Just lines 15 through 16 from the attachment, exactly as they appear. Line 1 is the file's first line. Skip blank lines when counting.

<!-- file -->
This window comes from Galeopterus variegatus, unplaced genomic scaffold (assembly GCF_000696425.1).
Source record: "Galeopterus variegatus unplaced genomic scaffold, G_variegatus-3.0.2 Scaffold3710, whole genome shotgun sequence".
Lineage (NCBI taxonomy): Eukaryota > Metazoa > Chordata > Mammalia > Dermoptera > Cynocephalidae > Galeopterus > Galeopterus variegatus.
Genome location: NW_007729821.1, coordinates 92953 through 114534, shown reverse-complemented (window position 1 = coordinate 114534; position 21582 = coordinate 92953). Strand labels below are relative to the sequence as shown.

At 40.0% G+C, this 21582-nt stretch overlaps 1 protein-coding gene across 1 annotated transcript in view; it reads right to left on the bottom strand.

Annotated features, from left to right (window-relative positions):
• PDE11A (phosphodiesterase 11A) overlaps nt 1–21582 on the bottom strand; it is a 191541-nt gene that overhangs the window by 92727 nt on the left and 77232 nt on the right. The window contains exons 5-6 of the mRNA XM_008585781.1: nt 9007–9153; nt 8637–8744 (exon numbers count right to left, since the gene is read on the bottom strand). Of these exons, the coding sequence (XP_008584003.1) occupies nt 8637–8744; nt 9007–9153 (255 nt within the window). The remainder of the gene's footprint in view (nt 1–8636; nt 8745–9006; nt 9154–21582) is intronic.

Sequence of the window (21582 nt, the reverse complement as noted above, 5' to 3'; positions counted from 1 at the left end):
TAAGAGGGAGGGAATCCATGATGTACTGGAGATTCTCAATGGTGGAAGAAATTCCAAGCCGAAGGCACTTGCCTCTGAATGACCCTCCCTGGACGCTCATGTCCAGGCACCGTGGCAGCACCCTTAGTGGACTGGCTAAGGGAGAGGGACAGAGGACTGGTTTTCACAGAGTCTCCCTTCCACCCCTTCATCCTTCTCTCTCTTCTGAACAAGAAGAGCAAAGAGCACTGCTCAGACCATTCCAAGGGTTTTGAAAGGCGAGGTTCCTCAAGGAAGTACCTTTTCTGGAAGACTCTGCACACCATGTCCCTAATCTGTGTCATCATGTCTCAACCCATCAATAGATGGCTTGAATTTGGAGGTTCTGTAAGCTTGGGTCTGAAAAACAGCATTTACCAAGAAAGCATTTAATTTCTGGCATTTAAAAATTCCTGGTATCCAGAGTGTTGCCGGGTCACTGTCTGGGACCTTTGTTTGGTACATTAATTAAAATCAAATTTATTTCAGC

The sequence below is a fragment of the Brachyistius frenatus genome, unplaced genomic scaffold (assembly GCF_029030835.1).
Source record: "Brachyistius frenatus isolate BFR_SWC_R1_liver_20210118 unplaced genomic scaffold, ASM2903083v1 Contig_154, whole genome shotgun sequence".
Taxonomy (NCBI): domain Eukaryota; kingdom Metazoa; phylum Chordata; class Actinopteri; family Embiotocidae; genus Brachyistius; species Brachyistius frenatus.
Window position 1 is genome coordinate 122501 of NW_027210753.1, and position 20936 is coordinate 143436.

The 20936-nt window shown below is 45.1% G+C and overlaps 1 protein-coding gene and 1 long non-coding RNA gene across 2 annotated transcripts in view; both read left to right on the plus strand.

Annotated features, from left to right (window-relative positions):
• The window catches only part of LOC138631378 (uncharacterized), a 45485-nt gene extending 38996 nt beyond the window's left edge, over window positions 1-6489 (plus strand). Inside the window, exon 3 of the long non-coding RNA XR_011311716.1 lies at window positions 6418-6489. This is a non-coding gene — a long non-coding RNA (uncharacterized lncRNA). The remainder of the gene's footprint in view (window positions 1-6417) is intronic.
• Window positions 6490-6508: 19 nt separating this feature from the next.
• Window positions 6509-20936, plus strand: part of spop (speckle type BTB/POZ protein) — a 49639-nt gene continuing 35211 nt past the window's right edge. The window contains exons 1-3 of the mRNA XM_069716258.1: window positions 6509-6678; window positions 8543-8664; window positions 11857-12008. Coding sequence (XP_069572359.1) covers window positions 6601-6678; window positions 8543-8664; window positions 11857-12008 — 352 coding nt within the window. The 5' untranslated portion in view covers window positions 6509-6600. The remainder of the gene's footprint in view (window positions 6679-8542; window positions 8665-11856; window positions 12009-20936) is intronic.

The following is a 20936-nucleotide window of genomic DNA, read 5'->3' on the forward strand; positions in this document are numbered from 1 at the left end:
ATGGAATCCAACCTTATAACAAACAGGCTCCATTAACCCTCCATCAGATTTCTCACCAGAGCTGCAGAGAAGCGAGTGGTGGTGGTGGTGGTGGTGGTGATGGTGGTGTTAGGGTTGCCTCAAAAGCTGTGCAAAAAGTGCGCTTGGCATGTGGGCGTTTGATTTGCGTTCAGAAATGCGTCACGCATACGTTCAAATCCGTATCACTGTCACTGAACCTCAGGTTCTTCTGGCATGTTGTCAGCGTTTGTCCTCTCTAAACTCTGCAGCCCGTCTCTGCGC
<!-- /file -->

Annotated features, from left to right (window-relative positions):
• The window catches only part of LOC138631378 (uncharacterized), a 45485-nt gene extending 38996 nt beyond the window's left edge, over window positions 1-6489 (plus strand). Inside the window, exon 3 of the long non-coding RNA XR_011311716.1 lies at window positions 6418-6489. This is a non-coding gene — a long non-coding RNA (uncharacterized lncRNA). The remainder of the gene's footprint in view (window positions 1-6417) is intronic.